Sunday, November 18, 2007

The words of a Creator

I do not have much patience with a thing of beauty that must be explained to be understood. If it does need additional interpretation by someone other than the creator, then I question whether it has fulfilled its purpose- Charlie Chaplin

Hope you have gone through the writings of any masters in any technology. I have also gone through one such. Those are the words of the creator of a language - very famous in futuristic developers' community - Ruby.

Yukihiro Matsumoto
also called as "Matz" is the creator of the language Ruby. I don't want to go in detail about Matz or Ruby as you may find the resources by following the links above, if you are interested. I shall just reproduce the delighted words of Matz about his brain-child Ruby, from the foreword of the book "Programming Ruby The Pragmatic Programmer's Guide"

Man is driven to create; I know I really love to create things. And while I'm not good at painting, drawing, or music, I can write software.

Shortly after I was introduced to computers, I became interested in programming languages. I believed that an ideal programming language must be attainable, and I wanted to be the designer of it. Later, after gaining some experience, I realized that this kind of ideal, all-purpose language might be more difficult than I had thought. But I was still hoping to design a language that would work for most of the jobs I did everyday. That was my dream as a student.

Years later I talked with colleagues about scripting languages, about their power and possibility. As an object-oriented fan for more than fifteen years, it seemed to me that OO programming was very suitable for scripting too. I did some research on the 'net for a while, but the candidates I found, Perl and Python, were not exactly what I was looking for. I wanted a language more powerful than Perl, and more object-oriented than Python.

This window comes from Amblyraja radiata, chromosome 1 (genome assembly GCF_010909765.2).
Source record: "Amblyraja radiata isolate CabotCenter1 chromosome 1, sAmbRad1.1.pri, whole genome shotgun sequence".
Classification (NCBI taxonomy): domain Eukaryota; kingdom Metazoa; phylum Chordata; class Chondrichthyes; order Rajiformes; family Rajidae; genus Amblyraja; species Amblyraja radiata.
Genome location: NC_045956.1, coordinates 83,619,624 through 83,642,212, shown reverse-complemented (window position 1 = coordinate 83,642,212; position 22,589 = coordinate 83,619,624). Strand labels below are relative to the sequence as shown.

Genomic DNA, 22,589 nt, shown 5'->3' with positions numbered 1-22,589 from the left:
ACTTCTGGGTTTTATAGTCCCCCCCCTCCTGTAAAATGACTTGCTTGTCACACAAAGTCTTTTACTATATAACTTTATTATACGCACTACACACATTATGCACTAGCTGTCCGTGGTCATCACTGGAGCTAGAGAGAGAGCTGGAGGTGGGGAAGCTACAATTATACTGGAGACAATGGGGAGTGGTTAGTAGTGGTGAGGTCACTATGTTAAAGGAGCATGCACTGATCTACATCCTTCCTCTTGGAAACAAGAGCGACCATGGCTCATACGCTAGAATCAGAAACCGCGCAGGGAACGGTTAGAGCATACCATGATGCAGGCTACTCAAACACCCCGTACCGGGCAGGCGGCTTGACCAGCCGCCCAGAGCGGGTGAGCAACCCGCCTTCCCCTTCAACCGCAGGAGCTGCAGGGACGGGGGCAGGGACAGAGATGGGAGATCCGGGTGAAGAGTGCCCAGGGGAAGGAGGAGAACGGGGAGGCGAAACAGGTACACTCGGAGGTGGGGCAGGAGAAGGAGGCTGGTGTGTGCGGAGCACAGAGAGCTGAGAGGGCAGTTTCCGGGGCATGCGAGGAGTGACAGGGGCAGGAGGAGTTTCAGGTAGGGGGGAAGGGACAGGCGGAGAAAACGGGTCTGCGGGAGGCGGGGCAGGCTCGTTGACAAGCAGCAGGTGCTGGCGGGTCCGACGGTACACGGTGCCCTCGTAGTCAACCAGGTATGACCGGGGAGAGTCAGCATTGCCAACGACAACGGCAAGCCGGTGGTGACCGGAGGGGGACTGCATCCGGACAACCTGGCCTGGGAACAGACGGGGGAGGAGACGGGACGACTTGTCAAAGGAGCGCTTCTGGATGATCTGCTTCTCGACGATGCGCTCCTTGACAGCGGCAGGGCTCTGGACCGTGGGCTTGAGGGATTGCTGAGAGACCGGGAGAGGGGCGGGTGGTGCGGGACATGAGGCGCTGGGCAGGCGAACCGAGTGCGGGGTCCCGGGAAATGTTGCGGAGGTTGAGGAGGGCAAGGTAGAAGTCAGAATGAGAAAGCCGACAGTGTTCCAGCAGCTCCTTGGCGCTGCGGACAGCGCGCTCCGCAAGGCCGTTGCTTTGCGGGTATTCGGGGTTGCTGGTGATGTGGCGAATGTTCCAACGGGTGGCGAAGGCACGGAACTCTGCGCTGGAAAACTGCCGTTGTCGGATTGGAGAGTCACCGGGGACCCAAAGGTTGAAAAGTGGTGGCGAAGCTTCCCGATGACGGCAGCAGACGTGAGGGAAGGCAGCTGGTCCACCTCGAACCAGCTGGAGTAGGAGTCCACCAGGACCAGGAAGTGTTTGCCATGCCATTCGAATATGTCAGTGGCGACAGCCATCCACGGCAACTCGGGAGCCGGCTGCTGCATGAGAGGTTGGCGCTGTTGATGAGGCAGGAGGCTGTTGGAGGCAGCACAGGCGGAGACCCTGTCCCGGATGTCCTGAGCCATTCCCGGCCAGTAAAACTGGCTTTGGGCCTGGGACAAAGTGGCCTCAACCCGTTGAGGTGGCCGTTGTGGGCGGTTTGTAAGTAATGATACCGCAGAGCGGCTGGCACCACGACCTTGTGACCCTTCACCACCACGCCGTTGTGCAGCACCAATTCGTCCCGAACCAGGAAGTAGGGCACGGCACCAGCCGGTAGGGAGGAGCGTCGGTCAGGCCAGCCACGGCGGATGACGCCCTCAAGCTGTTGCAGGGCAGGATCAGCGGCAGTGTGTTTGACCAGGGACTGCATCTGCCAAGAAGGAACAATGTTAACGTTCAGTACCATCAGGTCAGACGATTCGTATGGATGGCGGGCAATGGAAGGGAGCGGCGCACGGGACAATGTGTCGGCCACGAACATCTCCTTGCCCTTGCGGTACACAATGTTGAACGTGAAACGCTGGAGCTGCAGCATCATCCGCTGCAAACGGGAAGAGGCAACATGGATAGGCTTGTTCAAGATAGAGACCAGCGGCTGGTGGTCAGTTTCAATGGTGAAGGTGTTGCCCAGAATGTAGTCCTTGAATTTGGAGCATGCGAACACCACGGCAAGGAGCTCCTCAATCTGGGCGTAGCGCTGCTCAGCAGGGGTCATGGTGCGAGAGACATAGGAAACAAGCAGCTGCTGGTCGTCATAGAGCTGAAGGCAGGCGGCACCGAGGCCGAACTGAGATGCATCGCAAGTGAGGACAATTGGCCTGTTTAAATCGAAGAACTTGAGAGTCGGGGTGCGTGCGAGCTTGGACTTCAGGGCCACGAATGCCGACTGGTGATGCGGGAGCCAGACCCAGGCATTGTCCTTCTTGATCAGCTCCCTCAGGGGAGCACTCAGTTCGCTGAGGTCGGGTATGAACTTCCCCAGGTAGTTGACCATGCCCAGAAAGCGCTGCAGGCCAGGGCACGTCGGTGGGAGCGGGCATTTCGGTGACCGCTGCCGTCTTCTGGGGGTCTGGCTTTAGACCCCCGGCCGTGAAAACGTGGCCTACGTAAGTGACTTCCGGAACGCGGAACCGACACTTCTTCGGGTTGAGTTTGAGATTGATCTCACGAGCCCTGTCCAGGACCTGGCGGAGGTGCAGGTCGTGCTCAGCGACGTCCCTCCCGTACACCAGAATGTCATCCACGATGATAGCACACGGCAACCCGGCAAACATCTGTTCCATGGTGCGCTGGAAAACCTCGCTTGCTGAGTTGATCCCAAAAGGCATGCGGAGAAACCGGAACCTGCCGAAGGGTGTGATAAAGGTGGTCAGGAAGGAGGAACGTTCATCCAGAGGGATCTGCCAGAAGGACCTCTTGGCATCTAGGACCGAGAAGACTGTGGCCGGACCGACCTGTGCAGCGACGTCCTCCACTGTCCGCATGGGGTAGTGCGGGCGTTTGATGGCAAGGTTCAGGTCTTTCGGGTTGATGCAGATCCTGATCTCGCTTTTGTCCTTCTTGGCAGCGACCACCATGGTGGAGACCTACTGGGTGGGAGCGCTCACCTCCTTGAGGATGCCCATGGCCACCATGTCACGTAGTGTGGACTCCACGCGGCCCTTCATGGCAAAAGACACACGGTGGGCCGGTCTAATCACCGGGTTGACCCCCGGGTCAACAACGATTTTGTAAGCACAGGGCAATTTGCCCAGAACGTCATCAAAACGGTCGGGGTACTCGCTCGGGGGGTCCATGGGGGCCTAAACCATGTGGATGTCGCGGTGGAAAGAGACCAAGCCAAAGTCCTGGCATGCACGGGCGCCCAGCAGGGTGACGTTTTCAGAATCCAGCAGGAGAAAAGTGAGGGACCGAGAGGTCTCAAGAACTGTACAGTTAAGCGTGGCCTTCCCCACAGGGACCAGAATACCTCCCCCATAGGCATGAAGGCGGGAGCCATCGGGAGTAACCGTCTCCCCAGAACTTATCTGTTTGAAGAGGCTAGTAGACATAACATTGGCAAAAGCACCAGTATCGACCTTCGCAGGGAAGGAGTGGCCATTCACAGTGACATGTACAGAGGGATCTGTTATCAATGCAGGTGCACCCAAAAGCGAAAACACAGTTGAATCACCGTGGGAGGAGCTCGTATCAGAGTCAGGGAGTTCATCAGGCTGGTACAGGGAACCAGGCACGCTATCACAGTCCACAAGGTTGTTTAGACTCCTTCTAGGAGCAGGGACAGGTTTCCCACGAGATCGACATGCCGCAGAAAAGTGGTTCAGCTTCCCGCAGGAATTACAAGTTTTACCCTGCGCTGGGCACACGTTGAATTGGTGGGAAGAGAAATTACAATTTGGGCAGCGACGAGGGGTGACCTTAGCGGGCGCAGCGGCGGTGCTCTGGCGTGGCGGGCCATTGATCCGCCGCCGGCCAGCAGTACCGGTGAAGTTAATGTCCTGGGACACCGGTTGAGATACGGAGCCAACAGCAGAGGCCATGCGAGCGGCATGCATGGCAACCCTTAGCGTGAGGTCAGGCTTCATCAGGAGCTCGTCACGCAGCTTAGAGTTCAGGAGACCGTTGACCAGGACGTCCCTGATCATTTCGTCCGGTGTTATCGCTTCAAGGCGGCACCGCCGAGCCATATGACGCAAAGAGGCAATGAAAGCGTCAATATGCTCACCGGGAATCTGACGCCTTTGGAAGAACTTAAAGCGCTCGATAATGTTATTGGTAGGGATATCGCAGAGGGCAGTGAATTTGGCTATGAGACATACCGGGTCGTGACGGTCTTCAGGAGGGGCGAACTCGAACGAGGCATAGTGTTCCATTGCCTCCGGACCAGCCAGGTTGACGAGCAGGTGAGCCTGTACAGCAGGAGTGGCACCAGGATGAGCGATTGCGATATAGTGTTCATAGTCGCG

Then, I remembered my old dream, and decided to design my own language. At first I was just toying around with it at work. But gradually it grew to be a tool good enough to replace Perl. I named it Ruby---after the precious red stone---and released it to the public in 1995.

Since then a lot of people have become interested in Ruby. Believe it or not, Ruby is actually more popular than Python in Japan right now. I hope that eventually it will be just as well received all over the world.

I believe that the purpose of life is, at least in part, to be happy. Based on this belief, Ruby is designed to make programming not only easy, but also fun. It allows you to concentrate on the creative side of programming, with less stress. If you don't believe me, read this book and try Ruby. I'm sure you'll find out for yourself.

I'm very thankful to the people who have joined the Ruby community; they have helped me a lot. I almost feel like Ruby is one of my children, but in fact, it is the result of the combined efforts of many people. Without their help, Ruby could never have become what it is.

Is he the Geekory am searching for??


premblogger said...

To maintain the purpose of this post, I would like to leave this as a comment.

Am interested in publishing the book mentioned above as a PDF file through one of the websites I own. If anybody of you are interested in helping, please let me know @ aa.premkumar [at] gmail [dot] com.

The helps may be mostly like copying the content of each page in the book, into a word document. Just 10 pages can help the PDF built. Moreover, it would be a great learning experience.

TimothyTang said...

Hi, my name is Timothy Tang and I have just completed the book, "Real answers to The Meaning of Life and finding Happiness".

Many people feel that the interpretation to The Meaning of Life question is too subjective to have any definite objective answer but I have managed to formulate a real and objective answer to the ultimate question of human existence.

I have made a blog that introduces the book. Do check it out.